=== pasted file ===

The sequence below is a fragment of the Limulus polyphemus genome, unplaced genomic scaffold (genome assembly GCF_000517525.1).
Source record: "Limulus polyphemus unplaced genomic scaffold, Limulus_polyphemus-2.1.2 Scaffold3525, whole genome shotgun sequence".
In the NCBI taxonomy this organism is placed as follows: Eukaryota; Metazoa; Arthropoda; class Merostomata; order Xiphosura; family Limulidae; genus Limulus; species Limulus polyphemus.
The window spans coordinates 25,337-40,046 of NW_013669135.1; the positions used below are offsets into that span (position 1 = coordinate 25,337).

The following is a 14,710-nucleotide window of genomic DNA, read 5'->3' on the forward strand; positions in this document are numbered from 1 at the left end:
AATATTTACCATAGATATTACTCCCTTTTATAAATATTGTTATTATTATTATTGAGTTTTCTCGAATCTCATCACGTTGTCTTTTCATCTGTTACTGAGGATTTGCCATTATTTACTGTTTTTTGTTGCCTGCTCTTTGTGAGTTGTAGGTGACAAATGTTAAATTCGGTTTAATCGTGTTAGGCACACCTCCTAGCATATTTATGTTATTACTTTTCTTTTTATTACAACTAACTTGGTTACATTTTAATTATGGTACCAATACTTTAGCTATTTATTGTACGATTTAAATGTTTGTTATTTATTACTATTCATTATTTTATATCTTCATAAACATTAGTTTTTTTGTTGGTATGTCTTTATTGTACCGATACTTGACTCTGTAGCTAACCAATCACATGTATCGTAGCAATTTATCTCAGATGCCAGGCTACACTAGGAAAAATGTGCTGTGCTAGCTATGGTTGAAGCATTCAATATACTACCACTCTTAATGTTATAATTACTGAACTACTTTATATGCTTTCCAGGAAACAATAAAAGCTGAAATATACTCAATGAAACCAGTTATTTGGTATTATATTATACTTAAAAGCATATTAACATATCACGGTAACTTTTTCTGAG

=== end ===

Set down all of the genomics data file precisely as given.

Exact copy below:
The sequence below is a fragment of the Limulus polyphemus genome, unplaced genomic scaffold (genome assembly GCF_000517525.1).
Source record: "Limulus polyphemus unplaced genomic scaffold, Limulus_polyphemus-2.1.2 Scaffold3525, whole genome shotgun sequence".
In the NCBI taxonomy this organism is placed as follows: Eukaryota; Metazoa; Arthropoda; class Merostomata; order Xiphosura; family Limulidae; genus Limulus; species Limulus polyphemus.
The window spans coordinates 25,337-40,046 of NW_013669135.1; the positions used below are offsets into that span (position 1 = coordinate 25,337).

The following is a 14,710-nucleotide window of genomic DNA, read 5'->3' on the forward strand; positions in this document are numbered from 1 at the left end:
AATATTTACCATAGATATTACTCCCTTTTATAAATATTGTTATTATTATTATTGAGTTTTCTCGAATCTCATCACGTTGTCTTTTCATCTGTTACTGAGGATTTGCCATTATTTACTGTTTTTTGTTGCCTGCTCTTTGTGAGTTGTAGGTGACAAATGTTAAATTCGGTTTAATCGTGTTAGGCACACCTCCTAGCATATTTATGTTATTACTTTTCTTTTTATTACAACTAACTTGGTTACATTTTAATTATGGTACCAATACTTTAGCTATTTATTGTACGATTTAAATGTTTGTTATTTATTACTATTCATTATTTTATATCTTCATAAACATTAGTTTTTTTGTTGGTATGTCTTTATTGTACCGATACTTGACTCTGTAGCTAACCAATCACATGTATCGTAGCAATTTATCTCAGATGCCAGGCTACACTAGGAAAAATGTGCTGTGCTAGCTATGGTTGAAGCATTCAATATACTACCACTCTTAATGTTATAATTACTGAACTACTTTATATGCTTTCCAGGAAACAATAAAAGCTGAAATATACTCAATGAAACCAGTTATTTGGTATTATATTATACTTAAAAGCATATTAACATATCACGGTAACTTTTTCTGAG